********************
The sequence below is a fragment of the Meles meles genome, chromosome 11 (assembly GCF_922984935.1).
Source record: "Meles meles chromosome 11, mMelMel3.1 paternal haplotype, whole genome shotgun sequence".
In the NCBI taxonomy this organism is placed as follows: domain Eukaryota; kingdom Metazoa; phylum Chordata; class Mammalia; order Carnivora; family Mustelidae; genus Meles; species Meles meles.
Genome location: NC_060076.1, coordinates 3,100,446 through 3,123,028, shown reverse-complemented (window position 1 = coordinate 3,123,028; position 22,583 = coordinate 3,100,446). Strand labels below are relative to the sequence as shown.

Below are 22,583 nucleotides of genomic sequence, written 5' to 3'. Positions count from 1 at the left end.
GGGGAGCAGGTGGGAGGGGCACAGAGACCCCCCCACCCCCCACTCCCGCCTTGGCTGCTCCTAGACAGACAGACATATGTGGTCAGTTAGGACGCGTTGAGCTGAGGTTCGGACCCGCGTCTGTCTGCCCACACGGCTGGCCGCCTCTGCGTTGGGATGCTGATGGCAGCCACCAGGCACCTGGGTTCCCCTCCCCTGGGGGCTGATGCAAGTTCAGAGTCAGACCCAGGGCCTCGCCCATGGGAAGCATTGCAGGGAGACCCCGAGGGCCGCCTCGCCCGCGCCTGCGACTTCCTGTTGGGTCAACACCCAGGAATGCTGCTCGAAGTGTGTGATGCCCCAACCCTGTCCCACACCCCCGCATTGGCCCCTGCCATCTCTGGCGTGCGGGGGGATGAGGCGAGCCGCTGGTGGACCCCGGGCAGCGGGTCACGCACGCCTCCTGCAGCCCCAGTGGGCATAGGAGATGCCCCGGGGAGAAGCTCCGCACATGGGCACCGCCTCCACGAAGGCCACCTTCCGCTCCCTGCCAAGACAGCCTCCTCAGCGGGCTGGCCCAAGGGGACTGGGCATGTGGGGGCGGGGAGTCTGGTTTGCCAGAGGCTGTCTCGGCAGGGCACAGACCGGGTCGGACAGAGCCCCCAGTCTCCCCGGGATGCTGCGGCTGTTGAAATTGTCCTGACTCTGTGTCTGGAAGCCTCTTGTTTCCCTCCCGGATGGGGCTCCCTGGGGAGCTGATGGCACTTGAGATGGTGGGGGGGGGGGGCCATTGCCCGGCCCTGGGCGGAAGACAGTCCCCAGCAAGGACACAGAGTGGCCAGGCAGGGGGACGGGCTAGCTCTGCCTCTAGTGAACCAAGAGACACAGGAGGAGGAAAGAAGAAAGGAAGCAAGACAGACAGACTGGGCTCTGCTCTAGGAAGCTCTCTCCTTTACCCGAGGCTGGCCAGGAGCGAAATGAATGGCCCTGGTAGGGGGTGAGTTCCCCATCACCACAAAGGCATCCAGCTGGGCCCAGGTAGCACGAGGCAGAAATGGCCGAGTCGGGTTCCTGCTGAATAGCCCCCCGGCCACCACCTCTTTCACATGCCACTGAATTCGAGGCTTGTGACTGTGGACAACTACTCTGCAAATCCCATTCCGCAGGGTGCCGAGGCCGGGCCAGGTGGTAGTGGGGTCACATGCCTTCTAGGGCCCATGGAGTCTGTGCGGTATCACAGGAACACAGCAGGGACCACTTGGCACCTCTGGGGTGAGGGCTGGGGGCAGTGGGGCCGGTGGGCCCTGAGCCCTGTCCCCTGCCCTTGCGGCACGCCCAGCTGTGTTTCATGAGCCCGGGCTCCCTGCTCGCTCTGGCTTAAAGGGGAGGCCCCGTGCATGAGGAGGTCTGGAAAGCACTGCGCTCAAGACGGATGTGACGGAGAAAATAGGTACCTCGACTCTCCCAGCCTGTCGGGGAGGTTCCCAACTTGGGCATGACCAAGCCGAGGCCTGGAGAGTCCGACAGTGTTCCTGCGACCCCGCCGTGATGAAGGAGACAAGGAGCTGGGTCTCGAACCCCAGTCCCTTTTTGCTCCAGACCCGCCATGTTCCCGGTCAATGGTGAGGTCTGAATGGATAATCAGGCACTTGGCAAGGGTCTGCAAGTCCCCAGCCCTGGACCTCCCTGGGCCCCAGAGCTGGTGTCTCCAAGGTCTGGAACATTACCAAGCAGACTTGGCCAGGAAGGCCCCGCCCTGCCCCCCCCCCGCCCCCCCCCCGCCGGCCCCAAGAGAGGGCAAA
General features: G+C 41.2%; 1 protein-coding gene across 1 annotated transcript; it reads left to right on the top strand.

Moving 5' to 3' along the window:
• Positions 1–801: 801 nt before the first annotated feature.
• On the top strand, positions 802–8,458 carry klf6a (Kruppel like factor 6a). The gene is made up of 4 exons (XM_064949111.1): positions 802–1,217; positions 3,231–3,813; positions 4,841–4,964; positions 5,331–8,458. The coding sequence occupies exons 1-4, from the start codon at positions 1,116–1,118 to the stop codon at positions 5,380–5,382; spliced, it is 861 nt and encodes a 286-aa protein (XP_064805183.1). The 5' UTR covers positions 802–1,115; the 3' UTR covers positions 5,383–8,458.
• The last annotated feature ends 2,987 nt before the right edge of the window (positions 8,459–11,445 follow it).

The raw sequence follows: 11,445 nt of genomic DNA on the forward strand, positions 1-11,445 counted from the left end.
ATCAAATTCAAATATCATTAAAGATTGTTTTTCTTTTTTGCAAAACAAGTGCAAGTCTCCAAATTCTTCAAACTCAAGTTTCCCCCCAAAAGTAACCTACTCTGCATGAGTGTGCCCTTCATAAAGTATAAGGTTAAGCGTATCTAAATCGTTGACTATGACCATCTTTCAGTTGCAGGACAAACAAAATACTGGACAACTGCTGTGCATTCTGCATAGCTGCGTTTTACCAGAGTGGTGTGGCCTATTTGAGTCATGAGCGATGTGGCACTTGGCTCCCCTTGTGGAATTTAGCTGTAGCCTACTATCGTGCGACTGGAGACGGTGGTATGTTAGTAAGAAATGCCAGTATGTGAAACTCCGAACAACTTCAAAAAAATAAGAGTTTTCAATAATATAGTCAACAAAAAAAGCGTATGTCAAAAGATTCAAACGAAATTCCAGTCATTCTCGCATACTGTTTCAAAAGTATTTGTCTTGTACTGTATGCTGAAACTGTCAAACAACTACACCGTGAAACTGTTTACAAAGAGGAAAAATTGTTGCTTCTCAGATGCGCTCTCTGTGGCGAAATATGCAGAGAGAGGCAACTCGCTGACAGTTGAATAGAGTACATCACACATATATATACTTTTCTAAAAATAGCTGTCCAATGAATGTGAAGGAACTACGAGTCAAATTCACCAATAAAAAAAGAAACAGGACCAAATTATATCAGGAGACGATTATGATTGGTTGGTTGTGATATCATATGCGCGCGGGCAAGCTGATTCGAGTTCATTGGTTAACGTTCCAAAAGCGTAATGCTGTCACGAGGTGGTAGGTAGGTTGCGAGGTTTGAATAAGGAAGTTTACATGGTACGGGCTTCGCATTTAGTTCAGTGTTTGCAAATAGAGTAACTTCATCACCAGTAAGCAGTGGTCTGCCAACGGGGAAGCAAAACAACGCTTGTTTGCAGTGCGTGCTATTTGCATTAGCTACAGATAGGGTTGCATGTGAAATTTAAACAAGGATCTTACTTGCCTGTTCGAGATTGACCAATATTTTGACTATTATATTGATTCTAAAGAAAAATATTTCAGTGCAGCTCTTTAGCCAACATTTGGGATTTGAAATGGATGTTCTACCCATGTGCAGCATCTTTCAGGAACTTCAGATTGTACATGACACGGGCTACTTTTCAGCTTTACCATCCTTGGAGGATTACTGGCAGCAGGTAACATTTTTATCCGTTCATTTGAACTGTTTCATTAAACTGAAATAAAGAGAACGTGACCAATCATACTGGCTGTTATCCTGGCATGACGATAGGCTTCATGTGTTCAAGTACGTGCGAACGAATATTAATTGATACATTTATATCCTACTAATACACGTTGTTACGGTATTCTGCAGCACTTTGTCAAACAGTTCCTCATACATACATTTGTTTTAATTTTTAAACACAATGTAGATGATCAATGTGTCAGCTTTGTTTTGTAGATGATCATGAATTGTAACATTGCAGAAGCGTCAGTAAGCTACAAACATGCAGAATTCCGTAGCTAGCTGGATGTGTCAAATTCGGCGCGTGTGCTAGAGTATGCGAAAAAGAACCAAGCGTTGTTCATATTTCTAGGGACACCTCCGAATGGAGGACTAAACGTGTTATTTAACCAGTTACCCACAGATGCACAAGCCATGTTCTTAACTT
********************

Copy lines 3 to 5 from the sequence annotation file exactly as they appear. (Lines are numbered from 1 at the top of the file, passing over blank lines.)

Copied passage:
In the NCBI taxonomy this organism is placed as follows: domain Eukaryota; kingdom Metazoa; phylum Chordata; class Mammalia; order Carnivora; family Mustelidae; genus Meles; species Meles meles.
Genome location: NC_060076.1, coordinates 3,100,446 through 3,123,028, shown reverse-complemented (window position 1 = coordinate 3,123,028; position 22,583 = coordinate 3,100,446). Strand labels below are relative to the sequence as shown.

Below are 22,583 nucleotides of genomic sequence, written 5' to 3'. Positions count from 1 at the left end.